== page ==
Transaction activity was strong in the first half of 2023, with some notable full-service trades in Toronto and Montreal; however, the pace of activity slowed in Q3. HVS expects that overall transaction volume will be CAD 1.5 billion for the year, which is slightly below 2022 and the forecasted CAD 2.0 billion in trades.
The outlook for 2024 is cautious. Economic forecasts for the country indicate minimal GDP growth, with an anticipated slowdown in the first half of the year. Inflation is expected to fall back to the target level of 2.5%, and while the interest rate outlook is still uncertain, interest rate hikes appear to have peaked. The interest rate has the potential to decrease modestly beginning in the late spring or early summer. This cloudy economic picture is likely to dampen the domestic leisure travel that has been a large contributor to the strength of the hotel industry in recent years.

That said, growth is still anticipated in the inbound international travel segment. Meeting and group demand is stabilizing, with modest growth anticipated, while the commercial segment is expected to see an uptick given that it has not recovered to the same degree as other segments. As a result, HVS expects RevPAR growth in the range of 2.0% to 4.0%. Supply growth is expected to track at a similar pace to 2023. With the record-setting RevPAR figures in recent years, the tightening of short-term rental restrictions, and the anticipation of interest rate declines, the pipeline for development is expanding. On the transaction side, several larger deals are expected to close early in 2024, which should result in a comparable volume to 2022 and 2023.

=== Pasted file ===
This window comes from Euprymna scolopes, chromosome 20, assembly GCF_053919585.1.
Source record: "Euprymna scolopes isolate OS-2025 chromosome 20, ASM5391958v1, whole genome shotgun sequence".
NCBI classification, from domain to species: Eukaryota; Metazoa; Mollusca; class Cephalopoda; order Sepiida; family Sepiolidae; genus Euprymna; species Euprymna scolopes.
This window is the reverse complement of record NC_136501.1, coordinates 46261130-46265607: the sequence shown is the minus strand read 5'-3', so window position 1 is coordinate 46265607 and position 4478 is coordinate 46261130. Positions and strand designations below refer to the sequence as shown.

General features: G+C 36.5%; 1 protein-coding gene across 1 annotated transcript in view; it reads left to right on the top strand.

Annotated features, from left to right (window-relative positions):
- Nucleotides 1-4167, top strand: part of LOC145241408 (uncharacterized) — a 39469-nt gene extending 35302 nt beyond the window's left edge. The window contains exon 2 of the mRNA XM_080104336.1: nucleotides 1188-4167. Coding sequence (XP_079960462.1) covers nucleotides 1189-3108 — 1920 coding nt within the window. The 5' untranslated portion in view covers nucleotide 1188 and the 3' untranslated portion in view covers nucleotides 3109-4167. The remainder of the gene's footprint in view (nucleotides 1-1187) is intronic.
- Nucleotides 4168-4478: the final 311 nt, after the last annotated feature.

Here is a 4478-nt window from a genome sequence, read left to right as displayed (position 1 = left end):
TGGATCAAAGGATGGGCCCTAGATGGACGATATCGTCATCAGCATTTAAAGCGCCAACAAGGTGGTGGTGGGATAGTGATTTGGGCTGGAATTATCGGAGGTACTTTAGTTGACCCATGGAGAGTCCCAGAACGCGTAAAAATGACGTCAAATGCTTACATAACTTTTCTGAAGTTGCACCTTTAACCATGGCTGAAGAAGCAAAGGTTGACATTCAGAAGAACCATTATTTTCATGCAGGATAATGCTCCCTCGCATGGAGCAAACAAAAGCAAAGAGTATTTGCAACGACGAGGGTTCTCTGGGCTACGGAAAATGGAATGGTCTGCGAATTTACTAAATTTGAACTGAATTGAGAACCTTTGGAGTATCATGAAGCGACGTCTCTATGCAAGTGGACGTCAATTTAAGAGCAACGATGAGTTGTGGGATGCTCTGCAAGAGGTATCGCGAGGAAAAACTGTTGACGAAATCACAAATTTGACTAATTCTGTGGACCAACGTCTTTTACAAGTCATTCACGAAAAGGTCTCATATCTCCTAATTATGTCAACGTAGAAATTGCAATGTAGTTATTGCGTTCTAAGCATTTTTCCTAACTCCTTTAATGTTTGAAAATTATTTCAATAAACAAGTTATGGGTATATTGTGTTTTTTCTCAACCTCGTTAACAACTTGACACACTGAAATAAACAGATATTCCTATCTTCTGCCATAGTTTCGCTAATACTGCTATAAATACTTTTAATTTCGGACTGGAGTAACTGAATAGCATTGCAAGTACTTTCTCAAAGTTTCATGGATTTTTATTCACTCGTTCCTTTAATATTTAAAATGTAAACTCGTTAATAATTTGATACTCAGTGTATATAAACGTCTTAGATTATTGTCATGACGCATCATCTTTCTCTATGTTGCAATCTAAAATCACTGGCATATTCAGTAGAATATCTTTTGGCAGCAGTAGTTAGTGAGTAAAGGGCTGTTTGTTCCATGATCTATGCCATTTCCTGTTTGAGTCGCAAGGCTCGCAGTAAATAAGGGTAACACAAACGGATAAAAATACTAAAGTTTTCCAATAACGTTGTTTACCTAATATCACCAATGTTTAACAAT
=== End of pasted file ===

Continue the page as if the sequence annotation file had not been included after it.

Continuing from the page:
By Richard Katzman, Senior Managing Partner – LATAM, and Lorea Arnoldi, Vice President
Mexico’s lodging industry combines robust business and leisure-oriented sectors, along with extensive international and national brand footprints. Indeed, additional brands continue to express interest in growing their pipelines across the country both in resort and urban destinations. Mexico’s economy and hotel industry are structurally and fundamentally sound. However, the 2023 macroeconomic environment faced complex challenges, including high inflation and interest rates, currency fluctuations against the U.S. dollar, and, in certain regions, security concerns. During 2024, presidential and local elections will add another layer of uncertainty.
During the last three decades, the country has experienced a transition from heavy dependency on oil exports to a focus on export manufacturing. Foreign trade has been the underpinning of Mexico’s economic stability in today’s USMCA era (post-NAFTA). In a post-pandemic environment, after the recurring tension of China–U.S. relations, nearshoring opportunities have been a motor for economic growth in states near the U.S. border and in central Mexico. Hotels in industrial cities have been able to increase occupancy and push average rates, with some evaluating PIPs.